An article in the Post yesterday focused on the rising number of cyclists in DC and how
Authorities and advocates alike are struggling to keep up with a crowd of riders whose skills range from expert to novice in an already congested city.
I know the line about "congested" is added in their for effect, but in general, cycling reduces congestion. Anyway on to the factoids
According to rush-hour counts conducted in 20 intersections throughout the city each year by the District Department of Transportation, bike traffic during those peak times surged an average of 20.7 percent from 2010 to 2011, with 7,113 total bikes moving through those intersections. Nearly 25 percent of those riders weren’t wearing helmets, according to count data.
Compared with overall ridership, the actual number of reported collisions is small, but anecdotal evidence suggests that the problem is much bigger. Police have logged 829 reported bicycle collisions in the District in that time frame.
Since Bikeshare’s inception, 20 collisions have been reported by people using the system, a small number when one considers that 93,082 Bikeshare trips were taken in the District in January alone. But when crashes do happen, injury rates are high— two-thirds of bike accidents injured one or more people involved, according to police data.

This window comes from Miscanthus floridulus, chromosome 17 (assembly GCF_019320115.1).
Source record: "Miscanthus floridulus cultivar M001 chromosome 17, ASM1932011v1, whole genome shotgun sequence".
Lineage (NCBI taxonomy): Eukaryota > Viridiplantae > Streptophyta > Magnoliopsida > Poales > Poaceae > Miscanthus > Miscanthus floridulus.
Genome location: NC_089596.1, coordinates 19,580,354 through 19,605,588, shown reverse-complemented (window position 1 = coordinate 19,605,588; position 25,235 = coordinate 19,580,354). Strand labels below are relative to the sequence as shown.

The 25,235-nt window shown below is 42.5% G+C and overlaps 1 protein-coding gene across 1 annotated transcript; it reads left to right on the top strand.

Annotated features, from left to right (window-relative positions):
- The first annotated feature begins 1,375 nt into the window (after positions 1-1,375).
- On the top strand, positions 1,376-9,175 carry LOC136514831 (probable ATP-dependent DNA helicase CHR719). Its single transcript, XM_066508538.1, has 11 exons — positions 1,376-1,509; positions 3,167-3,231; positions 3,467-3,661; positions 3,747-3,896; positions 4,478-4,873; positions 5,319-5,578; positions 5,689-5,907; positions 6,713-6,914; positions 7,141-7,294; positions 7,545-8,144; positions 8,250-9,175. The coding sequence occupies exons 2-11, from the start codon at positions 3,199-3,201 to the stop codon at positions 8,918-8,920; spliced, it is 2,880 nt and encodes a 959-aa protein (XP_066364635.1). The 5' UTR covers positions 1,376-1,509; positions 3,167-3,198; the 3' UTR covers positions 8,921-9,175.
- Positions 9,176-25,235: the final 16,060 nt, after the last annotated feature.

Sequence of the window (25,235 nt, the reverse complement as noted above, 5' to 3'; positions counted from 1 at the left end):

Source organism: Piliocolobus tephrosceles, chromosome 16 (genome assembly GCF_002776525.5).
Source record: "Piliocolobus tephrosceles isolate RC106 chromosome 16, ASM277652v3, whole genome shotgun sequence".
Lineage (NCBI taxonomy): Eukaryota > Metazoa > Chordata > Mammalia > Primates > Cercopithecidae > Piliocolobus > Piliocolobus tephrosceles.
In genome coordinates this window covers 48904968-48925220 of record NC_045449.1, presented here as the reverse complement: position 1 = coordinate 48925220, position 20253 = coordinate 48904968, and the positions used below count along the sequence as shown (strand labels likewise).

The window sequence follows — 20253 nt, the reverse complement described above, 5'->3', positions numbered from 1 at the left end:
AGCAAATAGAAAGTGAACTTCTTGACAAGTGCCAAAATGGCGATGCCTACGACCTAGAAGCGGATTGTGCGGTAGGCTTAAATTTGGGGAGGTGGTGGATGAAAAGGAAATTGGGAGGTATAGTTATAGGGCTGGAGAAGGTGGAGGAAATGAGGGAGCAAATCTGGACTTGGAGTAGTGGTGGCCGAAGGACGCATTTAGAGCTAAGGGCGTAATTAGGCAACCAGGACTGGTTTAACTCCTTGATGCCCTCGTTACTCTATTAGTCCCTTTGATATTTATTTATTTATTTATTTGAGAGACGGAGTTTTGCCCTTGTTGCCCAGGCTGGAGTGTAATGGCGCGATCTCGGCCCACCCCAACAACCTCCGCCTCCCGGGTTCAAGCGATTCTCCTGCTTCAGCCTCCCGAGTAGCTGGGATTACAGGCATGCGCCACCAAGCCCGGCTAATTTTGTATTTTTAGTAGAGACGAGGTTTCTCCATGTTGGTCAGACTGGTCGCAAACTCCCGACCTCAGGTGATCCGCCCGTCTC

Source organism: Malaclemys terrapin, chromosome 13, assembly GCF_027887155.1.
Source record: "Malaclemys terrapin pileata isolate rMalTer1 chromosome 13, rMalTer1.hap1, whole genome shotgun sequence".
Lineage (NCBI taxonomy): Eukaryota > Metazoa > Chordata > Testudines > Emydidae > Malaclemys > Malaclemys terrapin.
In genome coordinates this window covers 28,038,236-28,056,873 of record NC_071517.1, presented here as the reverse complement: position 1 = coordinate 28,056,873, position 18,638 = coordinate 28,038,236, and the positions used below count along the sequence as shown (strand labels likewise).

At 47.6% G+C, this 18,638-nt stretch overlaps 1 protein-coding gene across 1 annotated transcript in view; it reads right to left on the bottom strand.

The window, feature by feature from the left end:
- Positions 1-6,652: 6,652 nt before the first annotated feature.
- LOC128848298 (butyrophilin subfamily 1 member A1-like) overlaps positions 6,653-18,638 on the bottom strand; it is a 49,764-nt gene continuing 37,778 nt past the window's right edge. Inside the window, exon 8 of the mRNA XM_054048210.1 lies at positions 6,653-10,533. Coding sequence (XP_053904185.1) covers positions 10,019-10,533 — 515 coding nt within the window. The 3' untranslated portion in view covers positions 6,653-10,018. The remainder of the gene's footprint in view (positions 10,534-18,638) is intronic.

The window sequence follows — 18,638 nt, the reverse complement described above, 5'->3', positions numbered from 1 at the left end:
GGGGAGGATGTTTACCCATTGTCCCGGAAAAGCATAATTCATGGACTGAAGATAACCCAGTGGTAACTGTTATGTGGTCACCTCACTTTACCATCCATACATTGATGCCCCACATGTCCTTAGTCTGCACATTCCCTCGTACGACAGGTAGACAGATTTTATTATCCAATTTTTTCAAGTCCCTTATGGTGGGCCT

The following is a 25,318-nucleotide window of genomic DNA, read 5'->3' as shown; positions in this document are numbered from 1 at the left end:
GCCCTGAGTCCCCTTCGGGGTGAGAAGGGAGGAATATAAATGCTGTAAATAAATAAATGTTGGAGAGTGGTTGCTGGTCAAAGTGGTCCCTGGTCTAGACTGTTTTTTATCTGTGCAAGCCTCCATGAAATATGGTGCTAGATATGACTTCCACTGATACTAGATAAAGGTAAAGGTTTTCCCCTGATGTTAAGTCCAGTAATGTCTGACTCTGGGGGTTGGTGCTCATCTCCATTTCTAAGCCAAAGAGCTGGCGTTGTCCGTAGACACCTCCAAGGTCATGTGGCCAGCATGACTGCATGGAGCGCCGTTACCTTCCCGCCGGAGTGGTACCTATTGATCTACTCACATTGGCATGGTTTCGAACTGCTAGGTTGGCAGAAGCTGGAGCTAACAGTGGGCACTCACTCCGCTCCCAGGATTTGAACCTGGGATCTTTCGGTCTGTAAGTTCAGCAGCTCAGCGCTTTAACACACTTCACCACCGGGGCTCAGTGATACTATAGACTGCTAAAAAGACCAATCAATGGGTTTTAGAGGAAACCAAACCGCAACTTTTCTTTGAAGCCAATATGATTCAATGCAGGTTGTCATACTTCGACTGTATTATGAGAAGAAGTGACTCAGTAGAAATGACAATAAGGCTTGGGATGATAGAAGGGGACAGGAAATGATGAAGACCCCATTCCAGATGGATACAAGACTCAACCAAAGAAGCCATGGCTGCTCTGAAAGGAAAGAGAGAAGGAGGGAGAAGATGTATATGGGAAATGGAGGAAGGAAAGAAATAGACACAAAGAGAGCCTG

WABA has collected some data showing that crashes are underreported, which is pretty obvious and true of driving and walking too.
They cite examples of cyclists getting erroneous tickets for not wearing a helmet or riding abreast when no other cyclist is around, which an MPD spokesman said was indicative of a need for more training.
“The most important thing we can do is to educate both the motoring public and the biking community about the laws,” Crump said.
Personally, I've been impressed with MPD lately and their efforts to improve. They send representatives to the BAC meetings. They're engaged and follow up on emails. They're working with WABA on some initiatives. There's every sign that more training is going on. And I get that there are a lot of laws to know and a lot of opportunities to get them wrong. So, I think right now the status is that things are not where they should be yet, but MPD appears to be moving in the right direction.